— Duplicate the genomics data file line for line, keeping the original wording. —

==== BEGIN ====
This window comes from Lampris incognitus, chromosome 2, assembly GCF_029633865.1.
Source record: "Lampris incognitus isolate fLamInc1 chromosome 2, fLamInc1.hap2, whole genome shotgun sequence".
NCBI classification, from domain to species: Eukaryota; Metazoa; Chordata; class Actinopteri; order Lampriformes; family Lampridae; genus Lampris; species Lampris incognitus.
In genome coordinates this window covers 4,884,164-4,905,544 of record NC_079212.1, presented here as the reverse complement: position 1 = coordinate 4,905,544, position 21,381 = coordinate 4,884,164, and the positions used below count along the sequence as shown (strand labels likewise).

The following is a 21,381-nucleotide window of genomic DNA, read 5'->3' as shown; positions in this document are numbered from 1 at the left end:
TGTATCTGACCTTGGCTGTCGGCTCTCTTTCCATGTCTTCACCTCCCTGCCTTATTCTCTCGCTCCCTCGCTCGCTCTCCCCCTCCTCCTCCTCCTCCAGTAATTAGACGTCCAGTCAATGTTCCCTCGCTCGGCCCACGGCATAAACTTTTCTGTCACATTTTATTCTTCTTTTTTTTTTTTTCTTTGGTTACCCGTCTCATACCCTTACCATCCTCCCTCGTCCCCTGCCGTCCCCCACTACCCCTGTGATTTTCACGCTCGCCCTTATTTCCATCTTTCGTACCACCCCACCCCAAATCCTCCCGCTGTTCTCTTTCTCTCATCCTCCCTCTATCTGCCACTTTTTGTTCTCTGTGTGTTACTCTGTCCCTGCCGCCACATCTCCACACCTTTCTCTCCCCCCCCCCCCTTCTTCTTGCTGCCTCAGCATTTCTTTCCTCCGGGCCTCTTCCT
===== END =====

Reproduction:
This window comes from Lampris incognitus, chromosome 2, assembly GCF_029633865.1.
Source record: "Lampris incognitus isolate fLamInc1 chromosome 2, fLamInc1.hap2, whole genome shotgun sequence".
NCBI classification, from domain to species: Eukaryota; Metazoa; Chordata; class Actinopteri; order Lampriformes; family Lampridae; genus Lampris; species Lampris incognitus.
In genome coordinates this window covers 4,884,164-4,905,544 of record NC_079212.1, presented here as the reverse complement: position 1 = coordinate 4,905,544, position 21,381 = coordinate 4,884,164, and the positions used below count along the sequence as shown (strand labels likewise).

The following is a 21,381-nucleotide window of genomic DNA, read 5'->3' as shown; positions in this document are numbered from 1 at the left end:
TGTATCTGACCTTGGCTGTCGGCTCTCTTTCCATGTCTTCACCTCCCTGCCTTATTCTCTCGCTCCCTCGCTCGCTCTCCCCCTCCTCCTCCTCCTCCAGTAATTAGACGTCCAGTCAATGTTCCCTCGCTCGGCCCACGGCATAAACTTTTCTGTCACATTTTATTCTTCTTTTTTTTTTTTTCTTTGGTTACCCGTCTCATACCCTTACCATCCTCCCTCGTCCCCTGCCGTCCCCCACTACCCCTGTGATTTTCACGCTCGCCCTTATTTCCATCTTTCGTACCACCCCACCCCAAATCCTCCCGCTGTTCTCTTTCTCTCATCCTCCCTCTATCTGCCACTTTTTGTTCTCTGTGTGTTACTCTGTCCCTGCCGCCACATCTCCACACCTTTCTCTCCCCCCCCCCCCTTCTTCTTGCTGCCTCAGCATTTCTTTCCTCCGGGCCTCTTCCT